Several pharmacodynamic properties are used to determine the activity of a drug. The currently standard measure is the IC50, the concentration of drug required for 50% inhibition in vitro. Furthermore, resistance and resistant mutants are typically identified by fold change in IC50 relative to that of the wild-type (WT) strain [9, 10]. The IC50, however, represents only a single point on the dose-response curve and tends to be a poor reflection of antiviral activity among drug classes at higher drug concentrations. For example, recent studies reported that pharmacodynamic parameters such as the IC50 do not distinguish protease inhibitors (PIs) and non-nucleoside reverse transcriptase inhibitors (NNRTIs) from relatively less active nucleoside reverse transcriptase inhibitors (NRTIs) [11–15]. Clinically, antiretroviral drugs are used at concentrations substantially above the IC50, and clinical outcomes may generally depend on whether 99% inhibition is achieved. Indeed, predicting concentrations of antiretroviral drugs based solely on the IC50 when the shape of the dose-response curve is known may result in the loss of important pharmacologic principles underlying the curve. If a drug has a steep dose-response curve, defined as a high slope, a small change in drug concentration can have a significant effect , which may push inhibition to less than 100% and lead to an unfavorable outcome. Thus, the slope of the dose-response curve is an important, but generally neglected parameter of antiviral activity [11–17].
Furthermore, it is implicit in current studies that resistance mutations shift dose-response curves to the right alone without affecting their slope [4, 9, 10]. It is noteworthy that resistance mutations that reduce the slope of the dose-response curve may result in substantial drug resistance. To date, however, the effects of resistance mutations on the slope have not been brought into the laboratory monitoring as a standard parameter when evaluating antiviral activity of a drug. Currently, the wide coverage of highly active antiretroviral therapy (HAART) has led to HIV-1 mutation complexes becoming the most frequent patterns in treating HIV-infected individuals. It is unclear that the effect of resistance mutation complexes on antiretroviral activity under the consideration of dose-response curve slope.
Instantaneous inhibitory potential (IIP), which is dependent on IC50, slope, and in vivo drug concentration, is a more accurate pharmacodynamic measure of antiviral activity than current parameters such as IC50 alone . However, it is impossible to determine the plasma concentrations of novel, pre-clinical drugs. There is a need to add a parameter to the IIP indices to allow the assessment of drugs in the absence of in vivo plasma concentration.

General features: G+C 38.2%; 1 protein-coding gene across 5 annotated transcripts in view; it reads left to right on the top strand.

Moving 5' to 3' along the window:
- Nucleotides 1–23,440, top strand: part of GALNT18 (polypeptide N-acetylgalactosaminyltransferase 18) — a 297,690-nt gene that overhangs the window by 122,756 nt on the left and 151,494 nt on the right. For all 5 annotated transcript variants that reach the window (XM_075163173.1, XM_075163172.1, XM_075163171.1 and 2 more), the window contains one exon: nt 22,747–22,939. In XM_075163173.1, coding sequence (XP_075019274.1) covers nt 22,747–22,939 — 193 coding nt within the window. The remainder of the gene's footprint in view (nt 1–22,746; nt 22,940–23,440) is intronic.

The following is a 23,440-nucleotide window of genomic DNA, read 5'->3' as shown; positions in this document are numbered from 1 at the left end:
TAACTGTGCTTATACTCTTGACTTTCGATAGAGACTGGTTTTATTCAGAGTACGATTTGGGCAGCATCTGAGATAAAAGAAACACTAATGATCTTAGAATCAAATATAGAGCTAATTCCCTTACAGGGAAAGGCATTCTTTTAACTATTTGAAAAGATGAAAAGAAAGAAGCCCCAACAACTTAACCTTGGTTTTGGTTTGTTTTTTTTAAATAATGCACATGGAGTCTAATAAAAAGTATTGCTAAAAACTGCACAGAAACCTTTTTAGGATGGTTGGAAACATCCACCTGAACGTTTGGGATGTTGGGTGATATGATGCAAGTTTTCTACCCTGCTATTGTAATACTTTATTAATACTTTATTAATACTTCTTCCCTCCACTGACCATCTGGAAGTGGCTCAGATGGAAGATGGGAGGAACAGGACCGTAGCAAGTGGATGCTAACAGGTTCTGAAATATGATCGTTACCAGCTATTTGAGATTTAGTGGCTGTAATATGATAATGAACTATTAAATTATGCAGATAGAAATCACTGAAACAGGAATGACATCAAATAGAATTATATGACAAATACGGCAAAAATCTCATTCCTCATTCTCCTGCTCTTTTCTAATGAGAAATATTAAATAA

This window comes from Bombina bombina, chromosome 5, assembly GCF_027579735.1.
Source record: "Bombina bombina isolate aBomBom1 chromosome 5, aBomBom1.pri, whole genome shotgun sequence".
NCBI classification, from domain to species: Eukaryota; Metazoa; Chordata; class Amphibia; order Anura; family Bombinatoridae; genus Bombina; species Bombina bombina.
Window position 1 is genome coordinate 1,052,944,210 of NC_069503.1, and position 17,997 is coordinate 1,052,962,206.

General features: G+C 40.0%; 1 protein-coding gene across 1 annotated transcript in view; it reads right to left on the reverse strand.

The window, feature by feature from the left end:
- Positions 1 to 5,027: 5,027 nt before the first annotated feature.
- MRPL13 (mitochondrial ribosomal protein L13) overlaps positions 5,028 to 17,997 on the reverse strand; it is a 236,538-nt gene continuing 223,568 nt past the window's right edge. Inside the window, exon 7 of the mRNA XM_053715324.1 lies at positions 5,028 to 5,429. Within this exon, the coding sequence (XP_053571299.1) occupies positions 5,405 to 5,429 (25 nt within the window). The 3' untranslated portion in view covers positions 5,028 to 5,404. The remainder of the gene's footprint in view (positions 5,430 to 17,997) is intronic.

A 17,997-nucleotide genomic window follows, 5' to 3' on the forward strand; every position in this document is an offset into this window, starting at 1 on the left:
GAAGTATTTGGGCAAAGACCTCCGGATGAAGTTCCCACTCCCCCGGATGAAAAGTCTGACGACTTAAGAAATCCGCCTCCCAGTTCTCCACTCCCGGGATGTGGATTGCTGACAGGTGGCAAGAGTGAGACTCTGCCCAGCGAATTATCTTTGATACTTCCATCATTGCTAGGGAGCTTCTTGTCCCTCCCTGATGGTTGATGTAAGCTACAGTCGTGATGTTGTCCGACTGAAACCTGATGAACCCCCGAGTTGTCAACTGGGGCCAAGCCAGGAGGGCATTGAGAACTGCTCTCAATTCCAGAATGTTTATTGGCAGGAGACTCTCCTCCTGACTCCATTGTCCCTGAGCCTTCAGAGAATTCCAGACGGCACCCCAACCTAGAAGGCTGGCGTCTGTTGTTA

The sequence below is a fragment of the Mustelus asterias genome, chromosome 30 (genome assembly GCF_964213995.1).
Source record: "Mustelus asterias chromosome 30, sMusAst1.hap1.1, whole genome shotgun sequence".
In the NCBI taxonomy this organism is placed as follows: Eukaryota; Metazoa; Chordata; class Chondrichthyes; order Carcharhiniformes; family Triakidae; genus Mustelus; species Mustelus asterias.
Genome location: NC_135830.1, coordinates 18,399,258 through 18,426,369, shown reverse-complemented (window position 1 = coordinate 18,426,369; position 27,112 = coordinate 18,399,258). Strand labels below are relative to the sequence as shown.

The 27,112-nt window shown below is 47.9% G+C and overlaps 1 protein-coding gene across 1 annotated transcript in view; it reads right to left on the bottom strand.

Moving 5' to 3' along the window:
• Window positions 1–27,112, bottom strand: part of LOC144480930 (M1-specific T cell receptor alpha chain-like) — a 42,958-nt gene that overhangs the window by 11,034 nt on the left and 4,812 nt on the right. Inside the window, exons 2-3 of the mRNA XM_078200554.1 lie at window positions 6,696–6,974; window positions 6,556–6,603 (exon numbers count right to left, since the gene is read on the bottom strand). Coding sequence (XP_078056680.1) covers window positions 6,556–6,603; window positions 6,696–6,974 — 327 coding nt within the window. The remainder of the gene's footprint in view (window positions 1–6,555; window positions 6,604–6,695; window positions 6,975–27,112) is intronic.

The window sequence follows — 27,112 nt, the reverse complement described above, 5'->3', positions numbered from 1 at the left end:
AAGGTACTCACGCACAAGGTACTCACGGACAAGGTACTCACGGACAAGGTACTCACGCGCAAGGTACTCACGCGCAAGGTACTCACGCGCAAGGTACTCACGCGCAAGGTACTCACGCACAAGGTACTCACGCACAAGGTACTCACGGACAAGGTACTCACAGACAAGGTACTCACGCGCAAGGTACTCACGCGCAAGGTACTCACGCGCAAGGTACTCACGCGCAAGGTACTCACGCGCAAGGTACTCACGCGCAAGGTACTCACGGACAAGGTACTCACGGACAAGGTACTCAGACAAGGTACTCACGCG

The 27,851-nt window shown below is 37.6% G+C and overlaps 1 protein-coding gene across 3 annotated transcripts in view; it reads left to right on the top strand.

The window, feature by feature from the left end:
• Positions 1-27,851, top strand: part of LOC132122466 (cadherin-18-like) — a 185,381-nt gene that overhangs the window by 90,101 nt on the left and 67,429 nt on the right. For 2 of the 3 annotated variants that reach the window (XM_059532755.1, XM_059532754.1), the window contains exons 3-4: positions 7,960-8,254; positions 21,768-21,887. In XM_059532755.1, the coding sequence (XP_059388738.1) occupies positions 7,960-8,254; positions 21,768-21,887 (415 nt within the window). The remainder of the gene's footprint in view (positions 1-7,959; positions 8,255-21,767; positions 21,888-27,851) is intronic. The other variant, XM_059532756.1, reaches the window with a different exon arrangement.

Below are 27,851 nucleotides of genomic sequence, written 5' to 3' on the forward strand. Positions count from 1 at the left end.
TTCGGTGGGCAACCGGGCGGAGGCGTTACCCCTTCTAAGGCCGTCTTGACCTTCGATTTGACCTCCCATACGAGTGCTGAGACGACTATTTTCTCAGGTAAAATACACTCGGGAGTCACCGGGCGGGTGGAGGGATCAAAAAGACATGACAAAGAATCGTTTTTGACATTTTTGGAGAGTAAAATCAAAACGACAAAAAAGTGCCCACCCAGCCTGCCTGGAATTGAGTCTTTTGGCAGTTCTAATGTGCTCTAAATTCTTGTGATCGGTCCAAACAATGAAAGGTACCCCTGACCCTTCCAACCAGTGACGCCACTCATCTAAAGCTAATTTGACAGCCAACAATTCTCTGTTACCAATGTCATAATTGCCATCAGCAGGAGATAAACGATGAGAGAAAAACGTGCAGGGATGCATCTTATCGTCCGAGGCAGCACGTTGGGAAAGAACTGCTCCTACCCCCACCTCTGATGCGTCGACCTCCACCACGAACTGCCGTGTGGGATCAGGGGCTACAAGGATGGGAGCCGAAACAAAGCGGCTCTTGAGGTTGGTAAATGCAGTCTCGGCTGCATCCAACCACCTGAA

This study was therefore designed to evaluate the effects of common HIV-1 resistance mutation complexes on the IC50 and slope, and to propose a parameter that incorporates both IC50 and slope to determine the efficacy of pre-clinical antiretroviral drug candidates.
Materials and Methods
The antiretroviral drugs used in this study included zidovudine (ZDV, AZT), lamivudine (3TC), indinavir (IDV), nelfinavir (NFV), saquinavir (SQV), and ritonavir (RTV), all from Sigma-Aldrich Co. (St. Louis, MO, USA); and didanosine (ddI), stavudine (d4T), nevirapine (NVP), and efavirenz (EFV), all from Shanghai Desano Chemical Pharmaceutical Development Co., Ltd. (Shanghai, China). All of these drugs are used commonly in China for antiretroviral treatment. DG35 was a new PI, provided by Hesi Scientific and Technology Ltd (Xi’an, Shaanxi, China).
All of these drugs were dissolved in dimethyl sulfoxide (DMSO) and stored at -20°C. Drugs were serially diluted, such that the final concentration of DMSO in cell culture medium was 0.5%.
Cells and viruses
The human T-cell line MT-2  was maintained in RPMI 1640 medium (Gibco, Gaithersburg, MD, USA). Human embryonic kidney 293T cells  are adenovirus-transformed human embryonic kidney cells, and TZM-bl cells (JB53BL-13)  contain luciferase and β-galactosidase genes under the control of HIV Tat expression. Both cell lines were cultured in Dulbecco’s Modified Eagle’s Medium (DMEM) (Gibco, Gaithersburg, MD, USA). All of these cell lines were kindly provided by Dr. Lu of the Laboratory of Nucleic Acid Vaccines at the University of Massachusetts Medical School (Worcester, MA, USA) in 2005. Culture media were supplemented with 10% fetal bovine serum (FBS) (Gibco, Gaithersburg, MD, USA), and cells were cultured at 37°C and 5% CO2. HIV-1NL4-3 was initially obtained from Dr. Lu in 2006 and long-term stored in our laboratory.